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Stop the unfair investor-state dispute settlement against Africa

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Stop the unfair investor-state dispute settlement against Africa

 Civil society and trade union statement

Mindful of the crucial role investment can play in promoting economic growth and development, we Civil Society groups and Trade Unions in the United Republic of Tanzania together with Civil Society Organizations and Global Union Federations of the various Regional Economic Communities of the African continent wish to register out concerns about the growing number of legal suits multinational companies have brought against the Tanzania government in particular and other African States in general.

We take note of the fact that most of these legal suits stem from Bilateral Investment Treaties (BITs) that these States have signed within the last three decades. Currently, African countries have signed a total of 568 BITs and Free Trade Agreements (FTAs) with investment provisions, majorly with countries outside Africa. However, we wish to reaffirm and re-echo our positions against the claims that signing and ratifying investment treaties and contracts like BITs guarantee greater Foreign Direct Investment (FDI) inflows into a country. This is in fact incorrect because huge FDI flows have been registered by countries like Brazil, which do not have a single BIT in force. There is also a body of research work that show the lack of correlation between signing of BITs and the inflow of FDIs.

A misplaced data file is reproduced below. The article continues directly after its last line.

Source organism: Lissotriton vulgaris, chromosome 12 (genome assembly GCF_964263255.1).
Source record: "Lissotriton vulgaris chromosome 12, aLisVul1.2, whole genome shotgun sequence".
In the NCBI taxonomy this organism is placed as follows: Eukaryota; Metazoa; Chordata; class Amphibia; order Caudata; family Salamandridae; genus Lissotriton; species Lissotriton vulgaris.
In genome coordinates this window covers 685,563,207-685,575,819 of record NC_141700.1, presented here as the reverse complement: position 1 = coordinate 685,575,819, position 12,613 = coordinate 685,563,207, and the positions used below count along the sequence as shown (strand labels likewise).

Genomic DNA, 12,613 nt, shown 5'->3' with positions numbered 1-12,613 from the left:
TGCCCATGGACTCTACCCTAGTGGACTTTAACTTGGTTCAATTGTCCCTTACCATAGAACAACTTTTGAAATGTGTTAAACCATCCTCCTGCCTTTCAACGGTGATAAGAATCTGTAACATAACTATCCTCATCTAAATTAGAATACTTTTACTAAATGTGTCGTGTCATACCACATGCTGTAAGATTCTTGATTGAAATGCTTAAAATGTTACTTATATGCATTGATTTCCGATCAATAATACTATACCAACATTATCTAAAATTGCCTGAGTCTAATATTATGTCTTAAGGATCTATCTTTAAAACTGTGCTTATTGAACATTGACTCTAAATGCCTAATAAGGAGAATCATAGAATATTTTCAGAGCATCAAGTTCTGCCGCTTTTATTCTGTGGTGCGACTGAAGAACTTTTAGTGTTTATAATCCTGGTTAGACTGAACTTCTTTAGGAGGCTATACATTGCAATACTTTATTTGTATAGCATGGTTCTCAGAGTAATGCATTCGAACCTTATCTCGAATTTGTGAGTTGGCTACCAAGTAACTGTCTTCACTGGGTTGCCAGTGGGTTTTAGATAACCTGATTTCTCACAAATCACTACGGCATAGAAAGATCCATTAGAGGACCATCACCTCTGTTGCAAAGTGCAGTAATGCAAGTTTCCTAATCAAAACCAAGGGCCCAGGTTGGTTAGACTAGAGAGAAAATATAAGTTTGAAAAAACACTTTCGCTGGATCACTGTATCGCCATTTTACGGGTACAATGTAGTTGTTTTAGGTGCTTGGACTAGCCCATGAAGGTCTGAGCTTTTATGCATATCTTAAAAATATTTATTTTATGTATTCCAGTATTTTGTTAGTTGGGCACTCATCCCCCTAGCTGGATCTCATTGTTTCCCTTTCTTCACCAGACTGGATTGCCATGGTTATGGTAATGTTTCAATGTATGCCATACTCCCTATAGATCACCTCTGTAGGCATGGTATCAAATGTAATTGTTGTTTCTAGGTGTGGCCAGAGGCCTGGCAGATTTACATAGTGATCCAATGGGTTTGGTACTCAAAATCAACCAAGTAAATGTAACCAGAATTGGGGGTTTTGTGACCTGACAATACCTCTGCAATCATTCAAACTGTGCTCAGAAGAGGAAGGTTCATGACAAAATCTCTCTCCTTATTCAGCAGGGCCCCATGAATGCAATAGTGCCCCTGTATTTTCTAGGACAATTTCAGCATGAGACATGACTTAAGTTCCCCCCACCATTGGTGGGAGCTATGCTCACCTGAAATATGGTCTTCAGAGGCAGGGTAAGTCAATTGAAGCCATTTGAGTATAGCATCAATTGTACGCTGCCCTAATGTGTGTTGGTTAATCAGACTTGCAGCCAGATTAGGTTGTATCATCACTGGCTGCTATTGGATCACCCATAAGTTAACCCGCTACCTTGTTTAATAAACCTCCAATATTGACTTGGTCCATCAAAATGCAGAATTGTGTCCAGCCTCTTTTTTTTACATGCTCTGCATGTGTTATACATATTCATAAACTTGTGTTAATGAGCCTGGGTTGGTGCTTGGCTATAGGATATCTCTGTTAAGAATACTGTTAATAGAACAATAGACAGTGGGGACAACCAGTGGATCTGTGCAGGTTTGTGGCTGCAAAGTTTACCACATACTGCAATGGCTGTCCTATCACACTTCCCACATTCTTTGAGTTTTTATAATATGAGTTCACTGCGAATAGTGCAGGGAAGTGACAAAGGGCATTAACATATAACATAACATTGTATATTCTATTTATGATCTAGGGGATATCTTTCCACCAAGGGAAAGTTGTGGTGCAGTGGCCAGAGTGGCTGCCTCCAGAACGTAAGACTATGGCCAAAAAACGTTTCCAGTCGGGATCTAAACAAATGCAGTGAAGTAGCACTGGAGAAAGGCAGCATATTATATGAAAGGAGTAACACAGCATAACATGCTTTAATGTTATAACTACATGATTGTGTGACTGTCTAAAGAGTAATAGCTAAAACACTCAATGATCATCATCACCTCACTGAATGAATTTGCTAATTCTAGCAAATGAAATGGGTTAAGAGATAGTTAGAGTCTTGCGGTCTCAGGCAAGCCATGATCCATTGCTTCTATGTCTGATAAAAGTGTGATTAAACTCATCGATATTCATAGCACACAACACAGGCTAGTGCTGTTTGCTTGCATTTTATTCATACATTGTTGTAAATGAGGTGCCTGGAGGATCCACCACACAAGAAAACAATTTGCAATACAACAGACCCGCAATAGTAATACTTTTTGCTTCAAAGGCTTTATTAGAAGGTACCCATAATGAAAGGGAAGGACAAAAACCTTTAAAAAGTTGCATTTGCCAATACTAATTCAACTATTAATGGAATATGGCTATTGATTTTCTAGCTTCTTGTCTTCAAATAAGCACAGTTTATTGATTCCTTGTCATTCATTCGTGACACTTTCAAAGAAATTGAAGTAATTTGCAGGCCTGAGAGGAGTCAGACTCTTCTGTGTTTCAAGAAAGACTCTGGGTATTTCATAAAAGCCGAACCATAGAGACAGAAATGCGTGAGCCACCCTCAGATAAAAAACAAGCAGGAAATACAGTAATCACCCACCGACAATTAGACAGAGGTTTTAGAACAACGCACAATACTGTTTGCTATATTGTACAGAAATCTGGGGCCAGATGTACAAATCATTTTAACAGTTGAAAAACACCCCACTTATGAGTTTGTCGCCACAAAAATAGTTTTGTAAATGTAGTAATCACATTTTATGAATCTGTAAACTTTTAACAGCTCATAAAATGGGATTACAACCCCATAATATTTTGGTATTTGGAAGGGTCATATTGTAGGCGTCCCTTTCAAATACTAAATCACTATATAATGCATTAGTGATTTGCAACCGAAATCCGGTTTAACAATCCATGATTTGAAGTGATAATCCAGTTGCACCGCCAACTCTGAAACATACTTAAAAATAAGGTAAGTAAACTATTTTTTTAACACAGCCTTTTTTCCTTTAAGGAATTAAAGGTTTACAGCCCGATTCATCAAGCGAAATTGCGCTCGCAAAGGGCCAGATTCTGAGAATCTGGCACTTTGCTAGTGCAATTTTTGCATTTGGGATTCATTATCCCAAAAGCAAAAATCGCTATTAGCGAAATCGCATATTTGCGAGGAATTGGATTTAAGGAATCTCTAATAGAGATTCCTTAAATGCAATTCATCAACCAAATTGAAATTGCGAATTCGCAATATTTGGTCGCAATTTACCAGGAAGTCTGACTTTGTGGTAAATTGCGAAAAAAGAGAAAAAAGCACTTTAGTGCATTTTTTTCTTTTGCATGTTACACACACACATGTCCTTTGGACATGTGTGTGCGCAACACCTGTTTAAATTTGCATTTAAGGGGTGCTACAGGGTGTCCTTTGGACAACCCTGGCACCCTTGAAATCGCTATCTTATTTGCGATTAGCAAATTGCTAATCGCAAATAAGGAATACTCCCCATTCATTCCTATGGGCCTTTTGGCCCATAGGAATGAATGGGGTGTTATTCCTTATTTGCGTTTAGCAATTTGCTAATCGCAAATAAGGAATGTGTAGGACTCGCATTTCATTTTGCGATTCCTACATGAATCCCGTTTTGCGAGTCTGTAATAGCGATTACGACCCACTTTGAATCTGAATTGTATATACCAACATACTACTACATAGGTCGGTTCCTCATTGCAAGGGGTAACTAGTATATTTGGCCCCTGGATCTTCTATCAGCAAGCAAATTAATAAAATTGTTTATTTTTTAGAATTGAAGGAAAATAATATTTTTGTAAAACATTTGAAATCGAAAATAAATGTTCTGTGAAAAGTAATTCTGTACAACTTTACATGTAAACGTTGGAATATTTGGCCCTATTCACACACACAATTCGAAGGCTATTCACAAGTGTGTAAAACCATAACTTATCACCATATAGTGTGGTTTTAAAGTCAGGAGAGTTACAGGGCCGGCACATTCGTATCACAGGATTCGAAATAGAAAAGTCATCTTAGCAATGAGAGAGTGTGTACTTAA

We are therefore convinced that BITs are not tools used by investors to inform their investment decisions, but that they are increasingly becoming tools they use to sue States. It is for this reason that most BITs include an Investor-State Dispute Settlement (ISDS) provision which companies are using to sue African States for loss of future profits due to, for example new government regulations or a cancellation or amendment of a contract.